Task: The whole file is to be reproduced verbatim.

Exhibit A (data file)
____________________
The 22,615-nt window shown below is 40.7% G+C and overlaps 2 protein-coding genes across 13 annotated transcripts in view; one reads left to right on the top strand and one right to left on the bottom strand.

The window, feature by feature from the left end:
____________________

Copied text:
The 22,615-nt window shown below is 40.7% G+C and overlaps 2 protein-coding genes across 13 annotated transcripts in view; one reads left to right on the top strand and one right to left on the bottom strand.

The window, feature by feature from the left end: